Introducing GLA Greenwich Gala Co-Chairs: Part 2 of Series
Not every Lyme patient is lucky enough to have a family that stands by their side when no one else will. That’s why Christina Womble (pictured), who remembers being bitten by a tick 12 years ago, is so quick to say: “I know I am so incredibly lucky. My mom has continuously fought for me for all these years.”
Christina’s mother, Astrid, has believed in—and fought for—her daughter Christina all her life. Astrid, a Greenwich, Connecticut mother of five, watched as the then 10-year old Christina first began to suffer recurring sinus infections, fevers, and inexplicable weariness. With time, Christina ’s symptoms intensified with a confusing array of alternately relapsing then remitting multi-systemic ailments.
Listening to what Christina, now 22, has gone through is positively heart-wrenching. Over the years she has suffered from a tsunami of symptoms including night sweats, memory problems, blackouts, partial paralysis, digestive issues, unremitting fatigue and severe insomnia. Many times she fell behind in her school work or had to leave school altogether, though she struggled from home to keep up. “I was constantly drowning in a sea of coursework extensions,” she said. Teachers and peers questioned whether she was really sick. She was diagnosed with mononucleosis four times. At one point her legs were so numb that she was unable to walk.
When she was In high school—Christina had been an avid tennis player who also enjoyed ice hockey and lacrosse—she began to suffer from recurring stress fractures in her legs (ultimately 37 of them). Sadly, she then had to give up the sports she so loved so much. “When her sports were taken away from her,” said Astrid, a Dartmouth graduate with a JD/MBA degree, “it was like taking her identity away.”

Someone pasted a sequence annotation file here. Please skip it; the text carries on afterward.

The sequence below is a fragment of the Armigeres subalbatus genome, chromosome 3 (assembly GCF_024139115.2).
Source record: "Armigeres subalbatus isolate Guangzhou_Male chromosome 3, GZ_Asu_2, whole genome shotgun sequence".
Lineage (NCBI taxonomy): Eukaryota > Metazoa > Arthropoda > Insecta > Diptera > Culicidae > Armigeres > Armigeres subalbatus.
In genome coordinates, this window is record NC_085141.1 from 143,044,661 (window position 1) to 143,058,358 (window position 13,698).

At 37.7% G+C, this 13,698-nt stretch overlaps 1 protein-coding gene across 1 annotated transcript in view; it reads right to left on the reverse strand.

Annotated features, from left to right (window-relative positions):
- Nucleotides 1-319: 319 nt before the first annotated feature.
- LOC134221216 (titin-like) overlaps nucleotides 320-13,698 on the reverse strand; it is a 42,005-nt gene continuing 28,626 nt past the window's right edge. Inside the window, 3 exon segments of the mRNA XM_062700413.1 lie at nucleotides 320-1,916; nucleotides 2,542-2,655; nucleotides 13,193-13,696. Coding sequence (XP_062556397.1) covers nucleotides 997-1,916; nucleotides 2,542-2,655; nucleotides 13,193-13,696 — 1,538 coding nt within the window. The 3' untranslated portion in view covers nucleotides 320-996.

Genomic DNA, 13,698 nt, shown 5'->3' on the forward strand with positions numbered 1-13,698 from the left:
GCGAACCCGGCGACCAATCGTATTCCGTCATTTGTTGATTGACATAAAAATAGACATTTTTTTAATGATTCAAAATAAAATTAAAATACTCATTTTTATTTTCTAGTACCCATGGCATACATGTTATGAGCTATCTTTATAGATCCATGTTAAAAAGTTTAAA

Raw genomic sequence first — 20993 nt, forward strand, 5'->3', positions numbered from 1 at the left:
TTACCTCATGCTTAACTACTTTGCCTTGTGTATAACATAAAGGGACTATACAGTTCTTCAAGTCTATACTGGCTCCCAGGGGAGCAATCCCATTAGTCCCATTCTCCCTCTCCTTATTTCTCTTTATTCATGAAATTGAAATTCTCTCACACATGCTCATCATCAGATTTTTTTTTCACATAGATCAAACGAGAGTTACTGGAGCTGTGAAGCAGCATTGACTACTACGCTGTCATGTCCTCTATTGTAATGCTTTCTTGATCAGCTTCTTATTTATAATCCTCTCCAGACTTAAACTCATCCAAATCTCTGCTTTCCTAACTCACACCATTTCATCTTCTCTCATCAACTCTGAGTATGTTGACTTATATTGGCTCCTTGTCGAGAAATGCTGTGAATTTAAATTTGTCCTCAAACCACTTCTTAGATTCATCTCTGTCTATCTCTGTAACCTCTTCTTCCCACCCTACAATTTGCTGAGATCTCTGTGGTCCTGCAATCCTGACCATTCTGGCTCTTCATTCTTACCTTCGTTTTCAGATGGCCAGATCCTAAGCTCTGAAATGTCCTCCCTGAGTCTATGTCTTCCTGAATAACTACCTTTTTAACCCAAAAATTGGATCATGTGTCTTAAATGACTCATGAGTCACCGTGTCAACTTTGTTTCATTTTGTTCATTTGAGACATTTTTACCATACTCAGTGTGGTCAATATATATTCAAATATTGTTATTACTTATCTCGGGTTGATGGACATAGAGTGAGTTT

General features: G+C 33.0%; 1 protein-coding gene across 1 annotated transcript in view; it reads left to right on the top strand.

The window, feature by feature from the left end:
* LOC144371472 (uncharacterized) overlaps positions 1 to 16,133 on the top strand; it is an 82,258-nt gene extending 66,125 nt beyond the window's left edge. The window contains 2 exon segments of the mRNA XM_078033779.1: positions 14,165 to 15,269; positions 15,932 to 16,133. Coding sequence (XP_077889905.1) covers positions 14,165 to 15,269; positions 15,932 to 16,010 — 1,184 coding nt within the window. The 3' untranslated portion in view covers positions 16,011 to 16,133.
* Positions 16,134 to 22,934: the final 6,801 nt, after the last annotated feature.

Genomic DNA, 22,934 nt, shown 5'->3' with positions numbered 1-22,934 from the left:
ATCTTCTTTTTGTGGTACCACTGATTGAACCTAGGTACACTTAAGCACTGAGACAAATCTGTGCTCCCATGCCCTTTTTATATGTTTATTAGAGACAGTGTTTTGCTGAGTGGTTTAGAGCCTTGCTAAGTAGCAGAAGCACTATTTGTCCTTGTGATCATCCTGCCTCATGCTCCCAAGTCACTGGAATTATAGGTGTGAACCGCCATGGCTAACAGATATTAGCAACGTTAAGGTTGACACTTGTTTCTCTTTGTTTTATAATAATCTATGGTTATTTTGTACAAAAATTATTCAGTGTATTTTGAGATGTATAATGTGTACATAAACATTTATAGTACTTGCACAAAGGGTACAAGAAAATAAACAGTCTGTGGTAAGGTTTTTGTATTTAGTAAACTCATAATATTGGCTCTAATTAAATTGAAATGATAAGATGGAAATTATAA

Christina was tested for Lyme disease a number of times but each time her test came back “negative.” As she struggled for answers, she occasionally questioned herself, wondering “Am I crazy? Am I lazy?” Yet Astrid, now the irreplaceable caregiver, believed something was seriously wrong with her daughter’s health and was determined to find its cause. They went from one doctor to another without resolution. A raft of medical professionals—from internists to naturopaths—suggested diagnoses ranging from adrenal fatigue and hormonal growing pains. Others repeatedly told Astrid that Christina’s problems were all “mental.”
“I was crushed,” said Astrid, “by how many expensive, smart doctors looked us in the eye and said there was nothing was wrong with her. It made me question both myself and my daughter. At my lowest point, even Christina’s father thought I was making excuses for her.”
With sporadic successes, sometimes stretching for extended periods before symptoms returned, Christina tried supplements, homeopathy, IV treatments, and other alternative protocols. She attended the University of Texas at Austin for two years, but had to drop out because she was so sick. It wasn’t until the fall of 2017, after her seventh Lyme test, that she finally got her answer. Christina received a positive result for Lyme as well as five tick-borne co-infections—including babesia, bartonella, and mycoplasma—each of which has its own treatment protocol.
“The day I got a diagnosis I was so happy,” Christina said. However, her Lyme struggles are far from over. After a year of IV antibiotics through a port, Christina is beginning to restore her life. “She still has her ups and downs,” said Astrid. “But the doctor says she’ll need about two more years of treatment before she feels really good.”